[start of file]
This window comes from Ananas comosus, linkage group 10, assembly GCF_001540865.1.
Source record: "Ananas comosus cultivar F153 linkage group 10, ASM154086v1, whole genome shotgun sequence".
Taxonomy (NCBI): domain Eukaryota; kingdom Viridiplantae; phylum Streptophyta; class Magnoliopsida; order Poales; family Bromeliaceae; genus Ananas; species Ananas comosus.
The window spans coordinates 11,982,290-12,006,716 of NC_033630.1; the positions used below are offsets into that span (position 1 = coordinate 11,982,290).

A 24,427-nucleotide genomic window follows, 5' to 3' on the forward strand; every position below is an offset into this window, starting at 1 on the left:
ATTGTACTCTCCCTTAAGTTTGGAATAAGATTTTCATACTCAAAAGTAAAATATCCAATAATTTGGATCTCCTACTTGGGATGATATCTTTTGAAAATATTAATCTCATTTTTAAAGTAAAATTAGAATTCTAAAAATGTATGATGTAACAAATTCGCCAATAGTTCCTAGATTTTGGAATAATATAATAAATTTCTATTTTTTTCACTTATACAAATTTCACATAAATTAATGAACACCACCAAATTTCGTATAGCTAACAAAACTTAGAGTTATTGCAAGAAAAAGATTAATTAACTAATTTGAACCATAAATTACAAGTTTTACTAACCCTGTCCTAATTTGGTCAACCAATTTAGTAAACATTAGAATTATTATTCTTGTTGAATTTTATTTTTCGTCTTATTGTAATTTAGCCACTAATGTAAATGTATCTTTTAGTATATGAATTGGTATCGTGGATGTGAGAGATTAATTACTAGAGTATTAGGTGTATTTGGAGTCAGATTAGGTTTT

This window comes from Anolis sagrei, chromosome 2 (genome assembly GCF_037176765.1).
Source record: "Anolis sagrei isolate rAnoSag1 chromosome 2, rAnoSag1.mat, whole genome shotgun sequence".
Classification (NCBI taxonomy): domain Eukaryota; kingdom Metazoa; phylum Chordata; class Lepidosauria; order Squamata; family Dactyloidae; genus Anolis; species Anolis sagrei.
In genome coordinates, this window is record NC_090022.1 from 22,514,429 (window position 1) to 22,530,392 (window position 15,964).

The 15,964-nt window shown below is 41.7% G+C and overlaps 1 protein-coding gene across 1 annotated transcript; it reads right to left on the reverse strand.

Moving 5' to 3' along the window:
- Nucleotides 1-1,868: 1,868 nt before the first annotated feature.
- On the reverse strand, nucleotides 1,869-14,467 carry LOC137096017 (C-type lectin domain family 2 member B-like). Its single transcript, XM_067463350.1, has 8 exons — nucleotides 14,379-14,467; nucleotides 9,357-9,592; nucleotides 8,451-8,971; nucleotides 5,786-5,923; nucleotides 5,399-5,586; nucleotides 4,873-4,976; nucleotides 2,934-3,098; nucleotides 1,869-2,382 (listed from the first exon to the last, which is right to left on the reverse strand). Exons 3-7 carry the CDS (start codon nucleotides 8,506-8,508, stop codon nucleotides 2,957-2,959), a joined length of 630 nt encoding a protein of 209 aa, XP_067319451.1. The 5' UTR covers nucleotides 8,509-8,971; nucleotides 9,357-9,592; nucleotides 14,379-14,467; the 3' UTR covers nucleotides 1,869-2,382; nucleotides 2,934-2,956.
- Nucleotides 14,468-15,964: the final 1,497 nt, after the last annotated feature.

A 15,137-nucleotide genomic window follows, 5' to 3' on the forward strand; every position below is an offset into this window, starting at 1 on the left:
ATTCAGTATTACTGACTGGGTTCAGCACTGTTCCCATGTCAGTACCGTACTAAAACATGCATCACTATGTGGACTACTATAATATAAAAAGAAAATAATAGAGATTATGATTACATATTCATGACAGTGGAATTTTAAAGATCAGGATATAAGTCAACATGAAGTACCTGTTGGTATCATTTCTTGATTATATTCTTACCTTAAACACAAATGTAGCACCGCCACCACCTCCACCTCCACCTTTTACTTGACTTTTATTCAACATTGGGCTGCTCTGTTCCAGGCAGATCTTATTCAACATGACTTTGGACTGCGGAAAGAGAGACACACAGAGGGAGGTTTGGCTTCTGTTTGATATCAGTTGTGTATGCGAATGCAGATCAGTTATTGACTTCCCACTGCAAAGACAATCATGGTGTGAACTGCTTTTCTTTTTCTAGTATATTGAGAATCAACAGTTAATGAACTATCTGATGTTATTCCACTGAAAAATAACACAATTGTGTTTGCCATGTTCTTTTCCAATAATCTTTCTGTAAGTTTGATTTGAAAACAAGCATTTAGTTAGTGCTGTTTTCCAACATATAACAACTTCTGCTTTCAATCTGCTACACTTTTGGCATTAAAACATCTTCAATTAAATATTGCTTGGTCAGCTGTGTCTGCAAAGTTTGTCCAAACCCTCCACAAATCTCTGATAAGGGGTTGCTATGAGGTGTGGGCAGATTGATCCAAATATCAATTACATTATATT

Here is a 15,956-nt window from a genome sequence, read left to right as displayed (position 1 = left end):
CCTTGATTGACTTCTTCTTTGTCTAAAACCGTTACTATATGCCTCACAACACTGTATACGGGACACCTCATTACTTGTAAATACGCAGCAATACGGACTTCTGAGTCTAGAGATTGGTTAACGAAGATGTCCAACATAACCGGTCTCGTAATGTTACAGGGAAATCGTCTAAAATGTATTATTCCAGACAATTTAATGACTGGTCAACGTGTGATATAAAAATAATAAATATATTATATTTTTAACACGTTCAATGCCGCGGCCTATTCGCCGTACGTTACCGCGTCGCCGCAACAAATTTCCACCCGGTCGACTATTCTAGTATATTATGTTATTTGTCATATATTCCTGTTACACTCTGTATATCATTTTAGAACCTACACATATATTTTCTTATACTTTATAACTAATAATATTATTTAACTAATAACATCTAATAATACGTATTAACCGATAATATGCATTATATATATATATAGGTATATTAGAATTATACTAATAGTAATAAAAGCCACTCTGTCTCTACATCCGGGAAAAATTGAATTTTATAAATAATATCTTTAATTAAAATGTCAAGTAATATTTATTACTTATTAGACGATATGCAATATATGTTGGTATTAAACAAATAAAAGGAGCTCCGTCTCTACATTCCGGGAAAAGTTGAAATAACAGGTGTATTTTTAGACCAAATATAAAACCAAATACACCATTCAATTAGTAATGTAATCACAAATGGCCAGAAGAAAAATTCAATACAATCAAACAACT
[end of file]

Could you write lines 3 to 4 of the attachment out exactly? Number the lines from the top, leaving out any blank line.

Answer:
Taxonomy (NCBI): domain Eukaryota; kingdom Viridiplantae; phylum Streptophyta; class Magnoliopsida; order Poales; family Bromeliaceae; genus Ananas; species Ananas comosus.
The window spans coordinates 11,982,290-12,006,716 of NC_033630.1; the positions used below are offsets into that span (position 1 = coordinate 11,982,290).